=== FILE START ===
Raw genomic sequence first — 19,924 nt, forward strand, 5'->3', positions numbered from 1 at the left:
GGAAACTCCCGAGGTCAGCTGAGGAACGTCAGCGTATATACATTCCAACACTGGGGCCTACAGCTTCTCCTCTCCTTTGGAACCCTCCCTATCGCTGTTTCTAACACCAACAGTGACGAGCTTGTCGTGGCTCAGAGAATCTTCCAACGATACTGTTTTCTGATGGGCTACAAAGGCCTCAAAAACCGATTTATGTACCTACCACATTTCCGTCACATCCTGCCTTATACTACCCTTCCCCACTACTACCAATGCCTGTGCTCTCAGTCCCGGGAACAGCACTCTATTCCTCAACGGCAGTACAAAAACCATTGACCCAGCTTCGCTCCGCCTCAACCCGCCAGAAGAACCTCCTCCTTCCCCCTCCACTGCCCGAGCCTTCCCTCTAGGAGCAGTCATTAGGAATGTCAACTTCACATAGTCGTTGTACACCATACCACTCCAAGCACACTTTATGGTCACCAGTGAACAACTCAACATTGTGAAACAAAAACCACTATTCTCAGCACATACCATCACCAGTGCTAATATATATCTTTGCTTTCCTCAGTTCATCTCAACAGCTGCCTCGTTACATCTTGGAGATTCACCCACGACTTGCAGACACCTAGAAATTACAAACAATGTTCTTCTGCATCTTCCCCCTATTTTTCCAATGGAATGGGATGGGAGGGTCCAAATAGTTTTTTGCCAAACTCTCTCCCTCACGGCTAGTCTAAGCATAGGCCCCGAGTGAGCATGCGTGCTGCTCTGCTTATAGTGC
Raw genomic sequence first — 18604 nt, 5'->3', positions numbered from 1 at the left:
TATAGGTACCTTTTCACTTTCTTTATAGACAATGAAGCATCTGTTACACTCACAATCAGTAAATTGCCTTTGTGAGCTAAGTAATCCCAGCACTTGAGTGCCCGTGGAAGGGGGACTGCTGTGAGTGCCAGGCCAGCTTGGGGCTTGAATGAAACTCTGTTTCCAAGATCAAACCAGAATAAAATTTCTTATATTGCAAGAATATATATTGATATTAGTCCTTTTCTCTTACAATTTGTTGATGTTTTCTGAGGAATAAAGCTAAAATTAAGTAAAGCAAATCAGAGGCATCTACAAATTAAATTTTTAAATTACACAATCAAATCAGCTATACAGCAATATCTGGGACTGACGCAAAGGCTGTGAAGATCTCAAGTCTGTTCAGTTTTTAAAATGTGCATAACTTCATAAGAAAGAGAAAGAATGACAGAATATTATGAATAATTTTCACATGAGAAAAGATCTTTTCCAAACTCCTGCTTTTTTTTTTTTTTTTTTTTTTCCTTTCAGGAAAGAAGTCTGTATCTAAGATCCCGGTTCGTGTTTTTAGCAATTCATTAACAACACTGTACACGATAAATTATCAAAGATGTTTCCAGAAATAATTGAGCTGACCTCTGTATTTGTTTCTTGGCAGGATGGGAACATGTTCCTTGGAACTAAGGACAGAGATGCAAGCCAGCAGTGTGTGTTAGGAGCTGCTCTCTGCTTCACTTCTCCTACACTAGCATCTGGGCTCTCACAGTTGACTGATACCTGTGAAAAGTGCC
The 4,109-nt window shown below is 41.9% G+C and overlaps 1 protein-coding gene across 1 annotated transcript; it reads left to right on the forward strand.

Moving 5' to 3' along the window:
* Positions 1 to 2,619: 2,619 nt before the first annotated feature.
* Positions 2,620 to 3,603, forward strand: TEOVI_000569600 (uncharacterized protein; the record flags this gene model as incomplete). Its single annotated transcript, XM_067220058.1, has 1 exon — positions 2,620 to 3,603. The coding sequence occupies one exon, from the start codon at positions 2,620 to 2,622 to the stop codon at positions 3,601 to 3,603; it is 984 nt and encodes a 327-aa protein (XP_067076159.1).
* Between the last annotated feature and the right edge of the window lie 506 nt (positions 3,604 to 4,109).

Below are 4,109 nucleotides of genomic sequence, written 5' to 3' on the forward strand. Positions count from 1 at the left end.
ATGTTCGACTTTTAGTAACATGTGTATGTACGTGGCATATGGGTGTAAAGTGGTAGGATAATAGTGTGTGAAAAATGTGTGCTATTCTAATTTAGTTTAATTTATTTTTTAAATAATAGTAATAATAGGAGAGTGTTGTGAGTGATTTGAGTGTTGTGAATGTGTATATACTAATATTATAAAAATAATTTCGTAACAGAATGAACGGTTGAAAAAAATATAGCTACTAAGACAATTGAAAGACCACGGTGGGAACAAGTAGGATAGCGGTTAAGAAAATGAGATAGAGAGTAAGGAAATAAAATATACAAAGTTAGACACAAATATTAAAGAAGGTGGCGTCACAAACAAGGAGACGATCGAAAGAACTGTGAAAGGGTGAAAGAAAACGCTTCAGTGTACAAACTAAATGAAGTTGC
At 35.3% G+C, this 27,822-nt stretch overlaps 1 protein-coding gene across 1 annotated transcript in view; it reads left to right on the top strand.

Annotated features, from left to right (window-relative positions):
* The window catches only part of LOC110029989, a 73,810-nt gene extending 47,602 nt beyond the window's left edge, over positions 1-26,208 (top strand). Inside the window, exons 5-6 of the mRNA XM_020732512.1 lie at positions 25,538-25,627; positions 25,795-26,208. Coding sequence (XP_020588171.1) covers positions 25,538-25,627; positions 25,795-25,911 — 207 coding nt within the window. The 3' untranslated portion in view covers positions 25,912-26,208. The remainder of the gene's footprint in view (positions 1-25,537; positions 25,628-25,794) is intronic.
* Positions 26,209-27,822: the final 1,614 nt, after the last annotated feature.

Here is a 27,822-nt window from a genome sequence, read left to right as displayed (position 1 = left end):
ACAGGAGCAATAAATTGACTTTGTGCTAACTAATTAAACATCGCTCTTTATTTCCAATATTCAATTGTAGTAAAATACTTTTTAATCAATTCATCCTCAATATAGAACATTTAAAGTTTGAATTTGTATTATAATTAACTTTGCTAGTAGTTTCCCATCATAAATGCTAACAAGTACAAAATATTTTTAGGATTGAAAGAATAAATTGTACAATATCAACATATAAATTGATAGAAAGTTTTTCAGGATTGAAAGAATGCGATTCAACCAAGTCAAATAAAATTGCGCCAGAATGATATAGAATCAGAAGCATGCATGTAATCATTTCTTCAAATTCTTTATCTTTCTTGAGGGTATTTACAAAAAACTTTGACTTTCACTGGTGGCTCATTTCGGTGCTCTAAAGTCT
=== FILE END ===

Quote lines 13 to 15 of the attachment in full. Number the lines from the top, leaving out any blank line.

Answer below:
Annotated features, from left to right (window-relative positions):
* The window catches only part of LOC110029989, a 73,810-nt gene extending 47,602 nt beyond the window's left edge, over positions 1-26,208 (top strand). Inside the window, exons 5-6 of the mRNA XM_020732512.1 lie at positions 25,538-25,627; positions 25,795-26,208. Coding sequence (XP_020588171.1) covers positions 25,538-25,627; positions 25,795-25,911 — 207 coding nt within the window. The 3' untranslated portion in view covers positions 25,912-26,208. The remainder of the gene's footprint in view (positions 1-25,537; positions 25,628-25,794) is intronic.
* Positions 26,209-27,822: the final 1,614 nt, after the last annotated feature.